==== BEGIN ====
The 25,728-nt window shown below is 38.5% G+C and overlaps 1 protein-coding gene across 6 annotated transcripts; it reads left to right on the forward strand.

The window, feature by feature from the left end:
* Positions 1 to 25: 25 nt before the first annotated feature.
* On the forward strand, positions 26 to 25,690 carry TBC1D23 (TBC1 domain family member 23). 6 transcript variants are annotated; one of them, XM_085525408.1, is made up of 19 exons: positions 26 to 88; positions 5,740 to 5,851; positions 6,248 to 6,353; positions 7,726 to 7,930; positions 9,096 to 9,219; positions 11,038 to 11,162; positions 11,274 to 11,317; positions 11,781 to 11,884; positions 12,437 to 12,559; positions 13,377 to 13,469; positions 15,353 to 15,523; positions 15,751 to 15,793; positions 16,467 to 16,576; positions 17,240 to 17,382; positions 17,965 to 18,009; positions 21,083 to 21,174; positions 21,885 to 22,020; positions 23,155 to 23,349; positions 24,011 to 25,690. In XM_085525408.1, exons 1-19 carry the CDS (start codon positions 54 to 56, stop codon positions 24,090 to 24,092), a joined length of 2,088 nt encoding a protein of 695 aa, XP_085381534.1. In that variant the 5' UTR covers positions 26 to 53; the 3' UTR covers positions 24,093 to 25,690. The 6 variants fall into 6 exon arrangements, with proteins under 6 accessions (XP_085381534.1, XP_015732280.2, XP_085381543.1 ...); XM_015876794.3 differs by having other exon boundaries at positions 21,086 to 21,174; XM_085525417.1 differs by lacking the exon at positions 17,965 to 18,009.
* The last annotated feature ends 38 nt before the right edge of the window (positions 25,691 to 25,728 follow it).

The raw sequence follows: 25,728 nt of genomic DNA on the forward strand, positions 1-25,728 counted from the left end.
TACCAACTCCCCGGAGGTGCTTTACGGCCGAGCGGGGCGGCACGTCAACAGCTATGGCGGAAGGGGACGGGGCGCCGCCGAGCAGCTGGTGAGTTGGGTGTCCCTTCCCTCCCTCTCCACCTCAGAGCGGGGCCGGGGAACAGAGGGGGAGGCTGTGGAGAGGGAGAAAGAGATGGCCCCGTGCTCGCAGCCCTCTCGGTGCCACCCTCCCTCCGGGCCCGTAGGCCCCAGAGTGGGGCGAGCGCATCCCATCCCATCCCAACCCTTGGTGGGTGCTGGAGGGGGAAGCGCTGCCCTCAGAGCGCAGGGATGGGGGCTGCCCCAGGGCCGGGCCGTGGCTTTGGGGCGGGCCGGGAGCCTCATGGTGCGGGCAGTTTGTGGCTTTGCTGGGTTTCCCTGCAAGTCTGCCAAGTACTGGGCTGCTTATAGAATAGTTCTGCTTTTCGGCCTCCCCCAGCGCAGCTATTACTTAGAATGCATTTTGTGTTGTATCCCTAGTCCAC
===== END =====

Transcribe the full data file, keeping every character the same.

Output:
The 25,728-nt window shown below is 38.5% G+C and overlaps 1 protein-coding gene across 6 annotated transcripts; it reads left to right on the forward strand.

The window, feature by feature from the left end:
* Positions 1 to 25: 25 nt before the first annotated feature.
* On the forward strand, positions 26 to 25,690 carry TBC1D23 (TBC1 domain family member 23). 6 transcript variants are annotated; one of them, XM_085525408.1, is made up of 19 exons: positions 26 to 88; positions 5,740 to 5,851; positions 6,248 to 6,353; positions 7,726 to 7,930; positions 9,096 to 9,219; positions 11,038 to 11,162; positions 11,274 to 11,317; positions 11,781 to 11,884; positions 12,437 to 12,559; positions 13,377 to 13,469; positions 15,353 to 15,523; positions 15,751 to 15,793; positions 16,467 to 16,576; positions 17,240 to 17,382; positions 17,965 to 18,009; positions 21,083 to 21,174; positions 21,885 to 22,020; positions 23,155 to 23,349; positions 24,011 to 25,690. In XM_085525408.1, exons 1-19 carry the CDS (start codon positions 54 to 56, stop codon positions 24,090 to 24,092), a joined length of 2,088 nt encoding a protein of 695 aa, XP_085381534.1. In that variant the 5' UTR covers positions 26 to 53; the 3' UTR covers positions 24,093 to 25,690. The 6 variants fall into 6 exon arrangements, with proteins under 6 accessions (XP_085381534.1, XP_015732280.2, XP_085381543.1 ...); XM_015876794.3 differs by having other exon boundaries at positions 21,086 to 21,174; XM_085525417.1 differs by lacking the exon at positions 17,965 to 18,009.
* The last annotated feature ends 38 nt before the right edge of the window (positions 25,691 to 25,728 follow it).

The raw sequence follows: 25,728 nt of genomic DNA on the forward strand, positions 1-25,728 counted from the left end.
TACCAACTCCCCGGAGGTGCTTTACGGCCGAGCGGGGCGGCACGTCAACAGCTATGGCGGAAGGGGACGGGGCGCCGCCGAGCAGCTGGTGAGTTGGGTGTCCCTTCCCTCCCTCTCCACCTCAGAGCGGGGCCGGGGAACAGAGGGGGAGGCTGTGGAGAGGGAGAAAGAGATGGCCCCGTGCTCGCAGCCCTCTCGGTGCCACCCTCCCTCCGGGCCCGTAGGCCCCAGAGTGGGGCGAGCGCATCCCATCCCATCCCAACCCTTGGTGGGTGCTGGAGGGGGAAGCGCTGCCCTCAGAGCGCAGGGATGGGGGCTGCCCCAGGGCCGGGCCGTGGCTTTGGGGCGGGCCGGGAGCCTCATGGTGCGGGCAGTTTGTGGCTTTGCTGGGTTTCCCTGCAAGTCTGCCAAGTACTGGGCTGCTTATAGAATAGTTCTGCTTTTCGGCCTCCCCCAGCGCAGCTATTACTTAGAATGCATTTTGTGTTGTATCCCTAGTCCAC